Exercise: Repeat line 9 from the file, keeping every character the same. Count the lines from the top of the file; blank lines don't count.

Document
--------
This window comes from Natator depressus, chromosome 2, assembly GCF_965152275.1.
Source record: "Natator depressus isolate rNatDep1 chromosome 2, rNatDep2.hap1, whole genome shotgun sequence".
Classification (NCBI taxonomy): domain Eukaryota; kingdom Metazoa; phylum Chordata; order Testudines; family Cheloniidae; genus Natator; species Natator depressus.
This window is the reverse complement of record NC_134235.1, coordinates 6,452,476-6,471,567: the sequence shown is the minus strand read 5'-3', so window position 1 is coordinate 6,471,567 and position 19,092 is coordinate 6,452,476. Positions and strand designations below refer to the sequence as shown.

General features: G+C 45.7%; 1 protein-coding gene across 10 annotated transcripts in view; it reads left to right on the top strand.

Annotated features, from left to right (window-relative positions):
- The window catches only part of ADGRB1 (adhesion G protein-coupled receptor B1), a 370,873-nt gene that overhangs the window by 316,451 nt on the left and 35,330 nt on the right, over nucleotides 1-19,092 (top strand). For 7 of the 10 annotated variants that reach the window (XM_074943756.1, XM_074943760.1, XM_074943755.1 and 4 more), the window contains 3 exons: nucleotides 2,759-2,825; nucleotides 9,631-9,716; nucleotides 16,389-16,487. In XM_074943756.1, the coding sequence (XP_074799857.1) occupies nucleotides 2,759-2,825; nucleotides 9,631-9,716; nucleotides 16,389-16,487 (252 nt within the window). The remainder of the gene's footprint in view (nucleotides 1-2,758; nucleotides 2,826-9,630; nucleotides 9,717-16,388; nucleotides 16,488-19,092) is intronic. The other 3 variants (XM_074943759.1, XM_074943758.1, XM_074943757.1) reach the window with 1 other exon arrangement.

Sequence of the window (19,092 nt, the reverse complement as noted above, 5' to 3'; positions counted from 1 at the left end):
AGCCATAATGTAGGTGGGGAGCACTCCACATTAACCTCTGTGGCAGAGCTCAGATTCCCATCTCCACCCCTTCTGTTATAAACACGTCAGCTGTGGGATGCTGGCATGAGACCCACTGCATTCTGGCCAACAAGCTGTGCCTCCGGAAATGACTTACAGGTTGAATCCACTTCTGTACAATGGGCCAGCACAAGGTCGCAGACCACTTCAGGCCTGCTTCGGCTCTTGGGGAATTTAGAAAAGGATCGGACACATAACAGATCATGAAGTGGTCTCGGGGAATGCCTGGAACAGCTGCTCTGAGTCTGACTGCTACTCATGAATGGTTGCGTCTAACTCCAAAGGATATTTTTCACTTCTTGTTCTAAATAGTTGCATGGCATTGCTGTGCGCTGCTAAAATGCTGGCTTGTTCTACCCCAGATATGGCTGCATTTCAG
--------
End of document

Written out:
AGCCATAATGTAGGTGGGGAGCACTCCACATTAACCTCTGTGGCAGAGCTCAGATTCCCATCTCCACCCCTTCTGTTATAAACACGTCAGCTGTGGGATGCTGGCATGAGACCCACTGCATTCTGGCCAACAAGCTGTGCCTCCGGAAATGACTTACAGGTTGAATCCACTTCTGTACAATGGGCCAGCACAAGGTCGCAGACCACTTCAGGCCTGCTTCGGCTCTTGGGGAATTTAGAAAAGGATCGGACACATAACAGATCATGAAGTGGTCTCGGGGAATGCCTGGAACAGCTGCTCTGAGTCTGACTGCTACTCATGAATGGTTGCGTCTAACTCCAAAGGATATTTTTCACTTCTTGTTCTAAATAGTTGCATGGCATTGCTGTGCGCTGCTAAAATGCTGGCTTGTTCTACCCCAGATATGGCTGCATTTCAG